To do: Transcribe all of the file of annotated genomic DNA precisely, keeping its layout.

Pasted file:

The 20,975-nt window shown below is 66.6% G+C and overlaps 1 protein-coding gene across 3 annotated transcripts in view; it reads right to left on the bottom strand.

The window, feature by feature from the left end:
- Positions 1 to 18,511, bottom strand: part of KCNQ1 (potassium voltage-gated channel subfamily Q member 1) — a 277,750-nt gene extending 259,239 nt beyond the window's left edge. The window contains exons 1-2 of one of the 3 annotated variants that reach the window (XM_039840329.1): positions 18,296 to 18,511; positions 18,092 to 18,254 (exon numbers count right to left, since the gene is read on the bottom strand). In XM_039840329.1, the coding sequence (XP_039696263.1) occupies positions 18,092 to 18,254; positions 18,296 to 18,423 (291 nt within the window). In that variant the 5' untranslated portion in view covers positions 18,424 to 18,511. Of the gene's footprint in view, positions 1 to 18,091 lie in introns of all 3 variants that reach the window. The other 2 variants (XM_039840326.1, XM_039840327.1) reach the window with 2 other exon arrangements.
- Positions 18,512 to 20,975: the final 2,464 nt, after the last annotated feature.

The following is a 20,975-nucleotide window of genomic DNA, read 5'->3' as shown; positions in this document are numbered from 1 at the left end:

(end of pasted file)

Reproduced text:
The 20,975-nt window shown below is 66.6% G+C and overlaps 1 protein-coding gene across 3 annotated transcripts in view; it reads right to left on the bottom strand.

The window, feature by feature from the left end:
- Positions 1 to 18,511, bottom strand: part of KCNQ1 (potassium voltage-gated channel subfamily Q member 1) — a 277,750-nt gene extending 259,239 nt beyond the window's left edge. The window contains exons 1-2 of one of the 3 annotated variants that reach the window (XM_039840329.1): positions 18,296 to 18,511; positions 18,092 to 18,254 (exon numbers count right to left, since the gene is read on the bottom strand). In XM_039840329.1, the coding sequence (XP_039696263.1) occupies positions 18,092 to 18,254; positions 18,296 to 18,423 (291 nt within the window). In that variant the 5' untranslated portion in view covers positions 18,424 to 18,511. Of the gene's footprint in view, positions 1 to 18,091 lie in introns of all 3 variants that reach the window. The other 2 variants (XM_039840326.1, XM_039840327.1) reach the window with 2 other exon arrangements.
- Positions 18,512 to 20,975: the final 2,464 nt, after the last annotated feature.

The following is a 20,975-nucleotide window of genomic DNA, read 5'->3' as shown; positions in this document are numbered from 1 at the left end: